Yes, there are the stages of grief, but they didn’t seem to move forward. I couldn’t deny that it had happened – there was too much documentary evidence and quite a bit publicised. I did have in particular the guilt. I felt isolated, it was different to any previous loss – my fathers’ death for instance.
My son-in-law found out about SOBS – about 8 months after my husband’s death. Speaking to Suzy was such a relief – it was someone who actually understood how I felt and what it was like. I attended my first meeting with 1 of my daughters about 2 weeks later. Yes I was apprehensive, but I found that I/we weren’t alone – that sadly just in our local area – there are/were others who had been/were going through the same experience.
Since that meeting nearly 2 years ago now I have had the most amazing support. Yes I have good days and bad days, but I now know that there is someone that I can talk too and that I am not alone. Each case is individual but we sadly do have 1 common factor – that someone who we loved died by suicide. No one judges you or jumps to conclusions – we are there to listen and support each other.
I now know some really amazing people who except for the death of my husband I wouldn’t have met. But they probably the nicest people that you could ever wish to meet.
Helen Melhuish, 2015.
Just imagine for a moment that you are trapped by a huge gang of wicked and sadistic captures.
You believe 100% that there is no chance of escape – ever – ever! Even a brief look at any one of
the gang sends shivers down your spine, adrenaline rushing through your body, absolute terror into
your heart. You know that they are going to harm you, to hurt you in some way, but you have no
idea when or how. Every moment you follow the orders they give as you tremble all over your
body. Have you said something wrong? Did you say something the wrong way? Did they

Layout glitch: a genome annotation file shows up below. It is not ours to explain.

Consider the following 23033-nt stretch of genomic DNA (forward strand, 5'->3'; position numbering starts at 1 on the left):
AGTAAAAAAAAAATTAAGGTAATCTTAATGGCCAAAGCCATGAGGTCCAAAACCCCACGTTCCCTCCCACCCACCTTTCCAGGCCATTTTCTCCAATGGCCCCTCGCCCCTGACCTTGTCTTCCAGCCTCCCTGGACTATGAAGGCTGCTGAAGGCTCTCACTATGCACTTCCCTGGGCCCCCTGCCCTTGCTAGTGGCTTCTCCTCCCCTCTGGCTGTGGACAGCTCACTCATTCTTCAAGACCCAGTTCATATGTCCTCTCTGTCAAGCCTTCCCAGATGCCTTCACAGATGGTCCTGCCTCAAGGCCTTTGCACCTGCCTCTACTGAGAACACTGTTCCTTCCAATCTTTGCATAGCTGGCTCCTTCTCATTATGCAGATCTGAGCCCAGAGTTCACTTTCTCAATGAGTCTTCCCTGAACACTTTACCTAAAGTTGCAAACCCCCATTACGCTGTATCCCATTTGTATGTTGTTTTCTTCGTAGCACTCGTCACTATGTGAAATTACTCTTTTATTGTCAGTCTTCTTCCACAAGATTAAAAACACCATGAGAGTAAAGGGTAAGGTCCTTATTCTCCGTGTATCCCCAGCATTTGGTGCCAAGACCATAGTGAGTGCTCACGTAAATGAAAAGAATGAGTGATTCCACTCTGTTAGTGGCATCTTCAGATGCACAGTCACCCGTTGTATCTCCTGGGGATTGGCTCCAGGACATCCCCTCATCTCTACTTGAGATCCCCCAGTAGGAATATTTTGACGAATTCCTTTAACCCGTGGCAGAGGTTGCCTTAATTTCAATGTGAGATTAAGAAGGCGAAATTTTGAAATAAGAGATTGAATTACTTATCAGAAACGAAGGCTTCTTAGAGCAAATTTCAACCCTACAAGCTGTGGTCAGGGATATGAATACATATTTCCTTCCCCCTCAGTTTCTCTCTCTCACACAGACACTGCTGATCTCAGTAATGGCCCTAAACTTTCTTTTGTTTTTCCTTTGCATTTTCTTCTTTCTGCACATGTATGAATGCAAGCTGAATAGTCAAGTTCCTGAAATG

misunderstand what you meant and now you’ll pay the price? You wonder over and over in your
mind, “is this the moment they set upon you?” Fear pounds your brain when you hear your name
called by one of the unscrupulous leaders. Terror races through your veins causing your heart to
beat so hard that you can hear it beating inside your head. The sweat pouring from your brow as
you struggle to breath from the shear panic inside. You feel like you are suffocating, like your heart
is going to explode, like your stomach is being minced from the inside.
You know without doubt that you are worthless, pathetic, the lowest form of life. You know that
you’re a disgrace to your family, a burden to your friends, that you blight society. No-wonder they
want to harm you so badly, torment you for their pleasure, and punish you for ever daring to exist.
At night you lay there unable to sleep, like you’re waiting in purgatory for that one voice to call you
to your demise… and why shouldn’t they? You are not fit to be part of the human race.
You hear their loud voices laughing like an evil chant. Are they talking about you? Are they
planning ways to torture you – ways to trick you into thinking you may actually be safe only to rip
you apart the moment your back it turned?
The utter despair rages war on every ounce of your being. As you lay there you know that your life
is over already, that this is your everyday, your tomorrow, your forever. You know that you are
trapped, that you are totally helpless and completely at the mercy of people whose sole purpose is
to thrive on the misery of others.
The sadness in your soul darkens every minute of your existence. Your spirit crushed beyond repair.
You will not escape! There is nothing you can do! You know that every day will lead to more
terror, more torment, and more torture of your mind as the uncertainty destroys your spirit and
quashes every bit of hope you ever had of help, of being free again.
Then it suddenly becomes clear. You feel calm. You know how to get away – how to end the slow
and terrifying annihilation of the very fabric that made you the person you once were. There is a
way to escape. You do know how to be free – the one way to make sure that they cannot hurt you.
After all, your life is already over so why are you living in this hell? You can end it now. There is no
point in being alive… is there?
Welcome to the world of mental illness. How do you think you would fare if you were captured?
Understanding is the start of helping sufferers. It is as much an illness as any other. It is very real.
It can be crippling. It can be terminal! Don’t you think it’s time the world accepted these facts?
Please give help where you can. Even a tiny gesture can make a massive difference.
©2016 – Adam Hunter – Feel free share